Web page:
Black comedy Killer Joe shows Matthew McConaughey can act
Rom-com regular McConaughey reveals his flair for Southern Gothic in this wickedly funny thriller
What you need to know
Part crime thriller, part black comedy, Killer Joe is directed by Hollywood veteran William Friedkin, best known for his work on The French Connection (1971) and The Exorcist (1973). The script is adapted from a play by Pulitzer-Prize winner Tracy Letts (August: Osage County).
The film centres on a young drug dealer with debts who decides to hire a hit-man to kill his mother, so he can collect on the life insurance. The killer agrees but demands to sleep with the man's younger sister as collateral.
Matthew McConaughey, better know for romantic comedies, stars as the hired killer Joe Cooper. Emile Hirsch (Into the Wild) stars as the hapless drug dealer Chris. Hayden Church (Sideways) plays Chris's father, and Gina Gershon (Showgirls) his stepmother. Juno Temple (Atonement, Dirty Girl) plays Chris's younger sister Dottie.
What the critics like
Matthew McConaughey used to be the go-to guy for don't-go-to romantic comedies, says Robbie Collin in The Daily Telegraph, but lately he has discovered "a flair for Southern Gothic". He made waves at Cannes in The Paperboy and Mud, but they were mere ripples compared to "the froth and spume of his lead performance" here. The ending is positively Jacobean.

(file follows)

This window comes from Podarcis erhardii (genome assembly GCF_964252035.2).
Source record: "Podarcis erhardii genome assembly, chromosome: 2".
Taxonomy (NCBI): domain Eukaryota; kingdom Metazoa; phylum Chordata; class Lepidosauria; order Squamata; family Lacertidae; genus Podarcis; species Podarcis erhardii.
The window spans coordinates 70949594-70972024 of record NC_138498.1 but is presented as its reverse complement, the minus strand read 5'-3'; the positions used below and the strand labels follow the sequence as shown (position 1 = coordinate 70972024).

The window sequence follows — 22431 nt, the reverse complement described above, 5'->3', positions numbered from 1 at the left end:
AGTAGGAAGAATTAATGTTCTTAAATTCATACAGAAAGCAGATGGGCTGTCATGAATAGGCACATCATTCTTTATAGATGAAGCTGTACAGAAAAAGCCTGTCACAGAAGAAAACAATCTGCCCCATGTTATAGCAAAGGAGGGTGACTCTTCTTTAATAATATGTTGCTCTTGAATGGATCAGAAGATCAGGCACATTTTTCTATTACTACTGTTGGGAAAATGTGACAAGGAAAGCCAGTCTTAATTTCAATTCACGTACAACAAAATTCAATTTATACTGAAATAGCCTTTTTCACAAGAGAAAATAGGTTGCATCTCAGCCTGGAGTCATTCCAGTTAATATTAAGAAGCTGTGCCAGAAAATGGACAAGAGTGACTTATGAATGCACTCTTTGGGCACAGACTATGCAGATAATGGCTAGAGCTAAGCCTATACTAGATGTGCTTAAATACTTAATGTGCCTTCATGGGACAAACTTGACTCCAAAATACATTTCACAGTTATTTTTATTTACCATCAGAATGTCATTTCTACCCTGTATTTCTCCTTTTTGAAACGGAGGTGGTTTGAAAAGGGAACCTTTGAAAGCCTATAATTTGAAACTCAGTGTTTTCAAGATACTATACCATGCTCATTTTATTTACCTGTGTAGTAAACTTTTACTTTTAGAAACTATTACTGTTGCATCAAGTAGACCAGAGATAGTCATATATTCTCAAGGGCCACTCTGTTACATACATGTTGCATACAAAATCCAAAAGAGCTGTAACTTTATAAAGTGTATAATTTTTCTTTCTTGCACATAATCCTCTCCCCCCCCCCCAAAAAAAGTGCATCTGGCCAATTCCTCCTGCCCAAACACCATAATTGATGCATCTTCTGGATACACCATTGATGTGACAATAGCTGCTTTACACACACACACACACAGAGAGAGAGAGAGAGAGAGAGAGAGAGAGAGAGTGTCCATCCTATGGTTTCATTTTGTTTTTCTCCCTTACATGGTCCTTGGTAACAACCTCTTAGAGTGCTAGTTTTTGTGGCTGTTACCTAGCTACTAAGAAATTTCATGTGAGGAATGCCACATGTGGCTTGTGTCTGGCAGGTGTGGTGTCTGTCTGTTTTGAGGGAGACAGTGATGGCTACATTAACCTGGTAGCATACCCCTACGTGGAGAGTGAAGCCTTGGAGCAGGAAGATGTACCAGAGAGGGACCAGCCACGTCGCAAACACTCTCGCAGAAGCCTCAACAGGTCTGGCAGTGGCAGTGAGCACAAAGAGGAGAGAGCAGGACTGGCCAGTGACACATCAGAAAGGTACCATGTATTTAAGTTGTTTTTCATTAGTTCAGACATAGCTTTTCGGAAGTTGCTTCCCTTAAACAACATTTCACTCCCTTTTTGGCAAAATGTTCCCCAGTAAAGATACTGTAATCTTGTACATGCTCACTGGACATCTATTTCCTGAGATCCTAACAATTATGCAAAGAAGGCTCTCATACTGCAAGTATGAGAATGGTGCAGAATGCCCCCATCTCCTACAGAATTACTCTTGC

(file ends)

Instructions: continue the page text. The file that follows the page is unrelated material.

McConaughey gives the film its Mephistophelean pull, says Ian Nathan in Empire Magazine. His line-delivery is "lacquered with honeyed menace" and he summons a dread-like gravity. Killer Joe is "a vilely hilarious stride along his quest to prove he is more than the jutting prow of Kate Hudson rom-coms".
Friedkin's film is full-frontal in every sense, says Catherine Shoard in The Guardian. It's "an unabashed pulp romp stuffed with ugly acts and primal screams". Letts's screenplay combines watertight plotting with the moral framework of a fairy tale, and the grisly climax feels like Greek tragedy. "The key to its brilliance, though, is its pace and humour".
Letts's tangy writing is the star here, says Guy Lodge in Time Out. Or perhaps the honour should go to Temple. "As a guileless baby-doll turned ravenous Lolita, the 23-year-old Brit is the standout among an already sparky ensemble."
What the critics don't like
Marrying a schlocky pulp tone to a family Greek tragedy, Killer Joe is defiantly not to everyone's taste, says Emma Dibdin on Digital Spy. "Your enjoyment of Killer Joe will depend chiefly on how willing you are to give yourself over to Friedkin's tone of cheerful amorality."